Innovative modes of collaborative practice are transforming archaeology, in the process generating examples of methodological and conceptual pluralism that are proving to be powerful catalysts for creative insight. What I have in mind are not the interdisciplinary collaborations that have long been a staple of archaeological inquiry but, rather, intellectual as well as pragmatic partnerships with descendant communities, especially Aboriginal and Indigenous communities.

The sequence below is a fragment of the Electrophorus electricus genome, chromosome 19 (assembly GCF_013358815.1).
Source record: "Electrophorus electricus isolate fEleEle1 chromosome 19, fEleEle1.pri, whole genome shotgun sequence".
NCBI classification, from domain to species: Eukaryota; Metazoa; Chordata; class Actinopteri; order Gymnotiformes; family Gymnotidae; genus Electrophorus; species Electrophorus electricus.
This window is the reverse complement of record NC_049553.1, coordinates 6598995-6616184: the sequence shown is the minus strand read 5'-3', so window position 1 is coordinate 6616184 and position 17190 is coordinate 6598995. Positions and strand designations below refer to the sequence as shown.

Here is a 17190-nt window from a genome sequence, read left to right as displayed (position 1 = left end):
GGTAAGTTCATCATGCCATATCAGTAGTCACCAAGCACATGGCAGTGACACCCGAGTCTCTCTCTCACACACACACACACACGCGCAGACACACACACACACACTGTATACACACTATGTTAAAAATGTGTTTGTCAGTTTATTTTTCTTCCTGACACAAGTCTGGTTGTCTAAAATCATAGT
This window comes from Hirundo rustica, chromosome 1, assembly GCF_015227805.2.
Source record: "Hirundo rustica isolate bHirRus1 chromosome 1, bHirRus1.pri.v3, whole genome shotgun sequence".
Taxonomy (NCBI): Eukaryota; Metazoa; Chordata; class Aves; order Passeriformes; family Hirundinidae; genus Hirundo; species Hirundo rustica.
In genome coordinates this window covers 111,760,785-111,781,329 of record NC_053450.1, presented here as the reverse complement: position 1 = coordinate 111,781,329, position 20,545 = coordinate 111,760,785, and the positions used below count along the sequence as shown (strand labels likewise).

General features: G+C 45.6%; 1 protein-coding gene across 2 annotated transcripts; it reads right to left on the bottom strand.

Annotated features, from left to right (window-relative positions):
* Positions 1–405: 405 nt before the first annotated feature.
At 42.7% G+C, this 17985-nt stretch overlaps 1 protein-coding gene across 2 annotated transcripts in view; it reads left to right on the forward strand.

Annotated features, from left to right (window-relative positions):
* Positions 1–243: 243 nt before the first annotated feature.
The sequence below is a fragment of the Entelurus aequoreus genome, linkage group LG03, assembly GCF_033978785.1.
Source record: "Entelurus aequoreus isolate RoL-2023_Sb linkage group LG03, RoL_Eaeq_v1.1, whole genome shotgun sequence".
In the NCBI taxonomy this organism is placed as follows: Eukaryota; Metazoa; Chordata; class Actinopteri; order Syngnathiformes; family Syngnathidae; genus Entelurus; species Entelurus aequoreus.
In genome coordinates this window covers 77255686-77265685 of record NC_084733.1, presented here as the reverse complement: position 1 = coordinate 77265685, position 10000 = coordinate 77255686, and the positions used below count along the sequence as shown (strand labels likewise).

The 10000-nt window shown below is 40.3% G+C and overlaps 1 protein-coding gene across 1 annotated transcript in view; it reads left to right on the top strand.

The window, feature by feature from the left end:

A Plurality of Pluralisms: Collaborative Practice in Archaeology
Wylie, Alison. “A Plurality of Pluralisms: Collaborative Practice in Archaeology”: in Objectivity Science: New Perspectives from Science and Technology Studies, edited by Flavia Padovani, Alan Richardson, and Jonathan Y. Tsou, 189-210. Dondrecht, Netherlands: Springer, 2015.